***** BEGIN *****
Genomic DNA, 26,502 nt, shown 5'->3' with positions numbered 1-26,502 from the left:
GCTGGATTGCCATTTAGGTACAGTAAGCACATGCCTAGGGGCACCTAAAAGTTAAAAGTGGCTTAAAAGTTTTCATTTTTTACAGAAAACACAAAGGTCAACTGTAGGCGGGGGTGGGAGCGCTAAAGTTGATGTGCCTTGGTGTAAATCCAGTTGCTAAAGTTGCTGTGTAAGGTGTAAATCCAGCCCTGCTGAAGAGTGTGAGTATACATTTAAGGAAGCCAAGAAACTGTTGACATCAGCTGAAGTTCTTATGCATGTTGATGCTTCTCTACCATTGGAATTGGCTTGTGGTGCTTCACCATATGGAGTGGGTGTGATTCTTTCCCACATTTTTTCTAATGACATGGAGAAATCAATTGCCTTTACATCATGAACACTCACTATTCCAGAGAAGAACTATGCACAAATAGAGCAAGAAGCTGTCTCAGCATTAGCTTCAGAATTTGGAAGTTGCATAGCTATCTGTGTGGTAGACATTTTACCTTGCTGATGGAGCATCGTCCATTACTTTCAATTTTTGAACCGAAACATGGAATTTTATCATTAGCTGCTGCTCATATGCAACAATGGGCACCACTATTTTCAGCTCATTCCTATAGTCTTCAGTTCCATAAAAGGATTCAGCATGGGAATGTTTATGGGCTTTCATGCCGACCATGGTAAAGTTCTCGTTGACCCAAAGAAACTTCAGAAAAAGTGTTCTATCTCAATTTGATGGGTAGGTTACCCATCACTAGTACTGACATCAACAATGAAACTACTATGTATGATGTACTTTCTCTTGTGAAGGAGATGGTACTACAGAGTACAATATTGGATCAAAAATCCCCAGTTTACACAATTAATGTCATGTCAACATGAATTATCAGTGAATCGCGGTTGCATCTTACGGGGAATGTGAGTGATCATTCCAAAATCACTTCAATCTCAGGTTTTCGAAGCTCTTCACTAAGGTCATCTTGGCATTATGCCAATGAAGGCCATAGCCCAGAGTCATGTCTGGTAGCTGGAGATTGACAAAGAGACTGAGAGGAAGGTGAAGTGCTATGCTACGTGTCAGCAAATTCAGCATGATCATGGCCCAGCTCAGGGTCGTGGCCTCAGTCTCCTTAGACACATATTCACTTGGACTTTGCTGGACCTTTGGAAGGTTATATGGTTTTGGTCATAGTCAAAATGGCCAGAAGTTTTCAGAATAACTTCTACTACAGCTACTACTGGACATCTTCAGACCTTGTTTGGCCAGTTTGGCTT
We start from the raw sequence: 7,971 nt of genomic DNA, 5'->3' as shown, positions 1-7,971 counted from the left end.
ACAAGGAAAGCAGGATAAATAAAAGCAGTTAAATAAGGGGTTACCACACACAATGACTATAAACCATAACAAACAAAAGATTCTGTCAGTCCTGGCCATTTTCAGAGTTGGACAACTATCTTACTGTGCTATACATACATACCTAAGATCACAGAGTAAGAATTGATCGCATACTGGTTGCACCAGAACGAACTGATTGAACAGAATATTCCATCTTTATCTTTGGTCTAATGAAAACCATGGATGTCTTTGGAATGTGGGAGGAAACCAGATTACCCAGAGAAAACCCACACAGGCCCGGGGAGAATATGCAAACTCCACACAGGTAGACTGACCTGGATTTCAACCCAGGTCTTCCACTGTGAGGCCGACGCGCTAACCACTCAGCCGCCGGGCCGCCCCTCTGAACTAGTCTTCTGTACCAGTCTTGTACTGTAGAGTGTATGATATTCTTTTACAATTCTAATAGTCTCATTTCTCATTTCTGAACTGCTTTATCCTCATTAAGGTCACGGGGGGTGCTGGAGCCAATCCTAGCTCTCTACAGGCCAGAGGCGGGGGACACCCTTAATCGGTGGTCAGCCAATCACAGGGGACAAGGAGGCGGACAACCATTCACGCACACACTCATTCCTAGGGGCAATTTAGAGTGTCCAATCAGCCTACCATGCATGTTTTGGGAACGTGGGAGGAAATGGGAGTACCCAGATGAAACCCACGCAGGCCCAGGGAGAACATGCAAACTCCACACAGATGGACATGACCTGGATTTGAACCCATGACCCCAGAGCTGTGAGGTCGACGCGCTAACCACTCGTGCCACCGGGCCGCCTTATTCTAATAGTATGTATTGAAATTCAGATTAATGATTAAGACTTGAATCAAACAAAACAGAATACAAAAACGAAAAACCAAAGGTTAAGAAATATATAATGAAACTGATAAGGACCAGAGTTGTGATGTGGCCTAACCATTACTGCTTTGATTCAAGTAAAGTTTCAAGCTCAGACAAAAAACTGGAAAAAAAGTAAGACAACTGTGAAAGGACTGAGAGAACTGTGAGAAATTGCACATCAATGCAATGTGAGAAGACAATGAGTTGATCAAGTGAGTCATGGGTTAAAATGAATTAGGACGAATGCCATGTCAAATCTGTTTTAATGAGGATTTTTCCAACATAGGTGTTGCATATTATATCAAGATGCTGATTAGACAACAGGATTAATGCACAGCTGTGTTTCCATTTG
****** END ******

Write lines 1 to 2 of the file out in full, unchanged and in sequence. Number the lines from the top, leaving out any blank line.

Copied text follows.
Genomic DNA, 26,502 nt, shown 5'->3' with positions numbered 1-26,502 from the left:
GCTGGATTGCCATTTAGGTACAGTAAGCACATGCCTAGGGGCACCTAAAAGTTAAAAGTGGCTTAAAAGTTTTCATTTTTTACAGAAAACACAAAGGTCAACTGTAGGCGGGGGTGGGAGCGCTAAAGTTGATGTGCCTTGGTGTAAATCCAGTTGCTAAAGTTGCTGTGTAAGGTGTAAATCCAGCCCTGCTGAAGAGTGTGAGTATACATTTAAGGAAGCCAAGAAACTGTTGACATCAGCTGAAGTTCTTATGCATGTTGATGCTTCTCTACCATTGGAATTGGCTTGTGGTGCTTCACCATATGGAGTGGGTGTGATTCTTTCCCACATTTTTTCTAATGACATGGAGAAATCAATTGCCTTTACATCATGAACACTCACTATTCCAGAGAAGAACTATGCACAAATAGAGCAAGAAGCTGTCTCAGCATTAGCTTCAGAATTTGGAAGTTGCATAGCTATCTGTGTGGTAGACATTTTACCTTGCTGATGGAGCATCGTCCATTACTTTCAATTTTTGAACCGAAACATGGAATTTTATCATTAGCTGCTGCTCATATGCAACAATGGGCACCACTATTTTCAGCTCATTCCTATAGTCTTCAGTTCCATAAAAGGATTCAGCATGGGAATGTTTATGGGCTTTCATGCCGACCATGGTAAAGTTCTCGTTGACCCAAAGAAACTTCAGAAAAAGTGTTCTATCTCAATTTGATGGGTAGGTTACCCATCACTAGTACTGACATCAACAATGAAACTACTATGTATGATGTACTTTCTCTTGTGAAGGAGATGGTACTACAGAGTACAATATTGGATCAAAAATCCCCAGTTTACACAATTAATGTCATGTCAACATGAATTATCAGTGAATCGCGGTTGCATCTTACGGGGAATGTGAGTGATCATTCCAAAATCACTTCAATCTCAGGTTTTCGAAGCTCTTCACTAAGGTCATCTTGGCATTATGCCAATGAAGGCCATAGCCCAGAGTCATGTCTGGTAGCTGGAGATTGACAAAGAGACTGAGAGGAAGGTGAAGTGCTATGCTACGTGTCAGCAAATTCAGCATGATCATGGCCCAGCTCAGGGTCGTGGCCTCAGTCTCCTTAGACACATATTCACTTGGACTTTGCTGGACCTTTGGAAGGTTATATGGTTTTGGTCATAGTCAAAATGGCCAGAAGTTTTCAGAATAACTTCTACTACAGCTACTACTGGACATCTTCAGACCTTGTTTGGCCAGTTTGGCTT